The Crab, the Sun, the Moon and Venus: studies in the iconology of Hieronymus Bosch's triptych "The Garden of Earthly Delights" Book Cover The Crab, the Sun, the Moon and Venus: studies in the iconology of Hieronymus Bosch's triptych "The Garden of Earthly Delights"
Boczkowska, Anna
Nonfiction, art history
Oud Holland, vol. 91 (1977), nr. 4, pp. 197-231
1977

Boczkowska 1977

 

“The Crab, the Sun, the Moon and Venus: studies in the iconology of Hieronymus Bosch’s triptych The Garden of Earthly Delights” (Anna Boczkowska) 1977

[in: Oud Holland, vol. 91 (1977), nr. 4, pp. 197-231]

[Also mentioned in Gibson 1983: 84-85 (E74)]

 

In this article the author introduces new material for her hypothesis that the iconography of the Garden of Delights is based on astrological-alchemical symbols and ideas which define the religious symbolism of the triptych. In the lower part of the Fountain of Life on the left wing Boczkowska recognizes a crab or a lobster which is composed of the signs of the Sun and the Moon. At the same time this lower part forms a well-known alchemical ideogram for the coniunctio oppositorum, usually described as coniunctio Solis et Lunae. But this detail can also be interpreted in a religious way as the marriage of Christ (as Second Adam or Sun) to Ecclesia (= Eve or the Moon). On the left wing this marriage is depicted below the Fountain of Life and it is the main theme of the triptych, which was probably painted for a couple of newly-wed patrons in the year 1504, when there was a conjunction of Sun and Moon in the sign of Cancer. The man and the woman in the bottom right corner of the central panel are identified by the author as these newly-weds.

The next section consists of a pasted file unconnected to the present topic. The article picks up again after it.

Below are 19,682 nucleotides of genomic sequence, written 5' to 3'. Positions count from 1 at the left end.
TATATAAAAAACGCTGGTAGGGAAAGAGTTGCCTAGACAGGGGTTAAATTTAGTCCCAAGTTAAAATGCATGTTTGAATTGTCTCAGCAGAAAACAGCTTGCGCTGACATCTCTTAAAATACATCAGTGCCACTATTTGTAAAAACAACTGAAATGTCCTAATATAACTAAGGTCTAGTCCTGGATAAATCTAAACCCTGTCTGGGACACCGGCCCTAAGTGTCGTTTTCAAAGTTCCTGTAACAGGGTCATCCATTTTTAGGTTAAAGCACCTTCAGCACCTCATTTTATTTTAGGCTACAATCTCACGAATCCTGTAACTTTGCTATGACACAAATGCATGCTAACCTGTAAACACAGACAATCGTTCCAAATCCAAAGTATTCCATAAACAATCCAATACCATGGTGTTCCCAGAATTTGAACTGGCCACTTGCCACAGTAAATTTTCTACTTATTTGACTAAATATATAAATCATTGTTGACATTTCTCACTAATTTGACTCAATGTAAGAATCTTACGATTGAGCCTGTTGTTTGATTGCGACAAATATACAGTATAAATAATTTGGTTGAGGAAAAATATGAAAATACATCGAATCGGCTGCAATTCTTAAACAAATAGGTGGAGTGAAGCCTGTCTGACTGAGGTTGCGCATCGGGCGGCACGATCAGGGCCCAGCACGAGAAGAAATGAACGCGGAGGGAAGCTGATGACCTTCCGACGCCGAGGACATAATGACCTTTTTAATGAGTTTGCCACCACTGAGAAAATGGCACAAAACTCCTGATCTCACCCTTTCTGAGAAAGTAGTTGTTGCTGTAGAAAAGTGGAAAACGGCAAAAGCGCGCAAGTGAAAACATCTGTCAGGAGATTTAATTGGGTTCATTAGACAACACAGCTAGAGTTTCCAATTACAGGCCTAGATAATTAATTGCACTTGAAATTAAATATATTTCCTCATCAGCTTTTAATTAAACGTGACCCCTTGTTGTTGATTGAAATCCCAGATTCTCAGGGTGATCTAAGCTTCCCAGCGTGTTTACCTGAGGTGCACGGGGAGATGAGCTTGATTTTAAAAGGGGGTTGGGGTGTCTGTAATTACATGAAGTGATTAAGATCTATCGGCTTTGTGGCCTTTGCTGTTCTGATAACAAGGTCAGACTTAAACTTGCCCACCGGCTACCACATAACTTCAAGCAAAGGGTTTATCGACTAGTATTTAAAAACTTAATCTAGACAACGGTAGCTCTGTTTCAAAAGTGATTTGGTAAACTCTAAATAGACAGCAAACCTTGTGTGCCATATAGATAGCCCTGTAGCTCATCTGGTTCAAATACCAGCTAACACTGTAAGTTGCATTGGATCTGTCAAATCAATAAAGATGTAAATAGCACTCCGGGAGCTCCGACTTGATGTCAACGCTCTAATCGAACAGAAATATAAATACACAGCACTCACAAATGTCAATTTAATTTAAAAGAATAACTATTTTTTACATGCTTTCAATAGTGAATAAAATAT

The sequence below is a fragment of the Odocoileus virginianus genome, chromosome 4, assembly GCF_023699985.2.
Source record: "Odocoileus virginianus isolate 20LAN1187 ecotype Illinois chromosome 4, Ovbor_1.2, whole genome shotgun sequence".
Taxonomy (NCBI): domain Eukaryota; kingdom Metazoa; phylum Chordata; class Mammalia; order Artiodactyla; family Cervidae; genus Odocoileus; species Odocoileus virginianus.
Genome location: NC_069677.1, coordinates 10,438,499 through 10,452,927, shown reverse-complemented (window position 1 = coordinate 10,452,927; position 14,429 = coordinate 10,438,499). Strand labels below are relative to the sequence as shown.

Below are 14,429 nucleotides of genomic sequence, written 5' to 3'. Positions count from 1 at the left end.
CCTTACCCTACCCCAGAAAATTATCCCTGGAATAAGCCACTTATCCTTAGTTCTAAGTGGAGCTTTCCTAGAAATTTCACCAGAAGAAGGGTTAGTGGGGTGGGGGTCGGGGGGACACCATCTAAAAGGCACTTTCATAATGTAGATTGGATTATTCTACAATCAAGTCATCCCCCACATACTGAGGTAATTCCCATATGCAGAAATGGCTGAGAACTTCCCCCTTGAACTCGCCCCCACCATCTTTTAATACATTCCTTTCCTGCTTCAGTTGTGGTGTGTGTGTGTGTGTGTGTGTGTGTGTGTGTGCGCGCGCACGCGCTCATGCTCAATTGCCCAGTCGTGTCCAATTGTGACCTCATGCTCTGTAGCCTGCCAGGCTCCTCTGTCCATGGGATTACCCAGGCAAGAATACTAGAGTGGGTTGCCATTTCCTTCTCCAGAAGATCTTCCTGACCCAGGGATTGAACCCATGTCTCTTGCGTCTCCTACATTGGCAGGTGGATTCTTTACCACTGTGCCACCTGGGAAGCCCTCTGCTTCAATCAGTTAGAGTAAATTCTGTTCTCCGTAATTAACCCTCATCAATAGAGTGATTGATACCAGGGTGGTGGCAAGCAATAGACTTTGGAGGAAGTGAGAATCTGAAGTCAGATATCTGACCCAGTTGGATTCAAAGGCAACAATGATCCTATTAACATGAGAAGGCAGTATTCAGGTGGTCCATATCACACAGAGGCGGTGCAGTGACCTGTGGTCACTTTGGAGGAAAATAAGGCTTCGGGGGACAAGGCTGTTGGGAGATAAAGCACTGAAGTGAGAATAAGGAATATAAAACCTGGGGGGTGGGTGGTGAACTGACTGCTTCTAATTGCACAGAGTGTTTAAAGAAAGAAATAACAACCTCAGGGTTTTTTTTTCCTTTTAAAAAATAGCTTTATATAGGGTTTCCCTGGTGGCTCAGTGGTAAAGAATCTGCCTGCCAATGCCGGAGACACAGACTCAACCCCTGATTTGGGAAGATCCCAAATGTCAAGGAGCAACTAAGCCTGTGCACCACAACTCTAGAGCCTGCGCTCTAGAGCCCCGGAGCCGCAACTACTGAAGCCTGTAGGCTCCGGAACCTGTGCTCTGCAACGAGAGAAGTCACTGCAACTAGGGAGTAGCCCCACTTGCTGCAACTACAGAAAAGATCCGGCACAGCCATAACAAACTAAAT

The central panel of the triptych represents the Paradise of Ecclesia and for this Bosch made use of profane motifs such as the garden of love, the fountain of youth or of love, and the children of the planets (more precisely: the children of the Moon and of Venus). The central panel is a praise of woman, love, motherhood and procreation. The right wing should be interpreted as an antithesis to the Paradise of Ecclesia: here Bosch painted a vision of earth undergoing the negative influence of Venus and the Moon.

 

Although Boczkowska, using astrology and alchemy as a starting-point, says some remarkable things about certain details of Bosch’s triptych, her general interpretation of the triptych shows a number of flaws and improbabilities. It may be possible that Bosch used some astrological and alchemical images, but interpreting the whole triptych in a positive-astrological way is a bridge too far. Especially the relation between the central panel and the right wing is a weak link in Boczkowska’s chain of thoughts.

 

[explicit]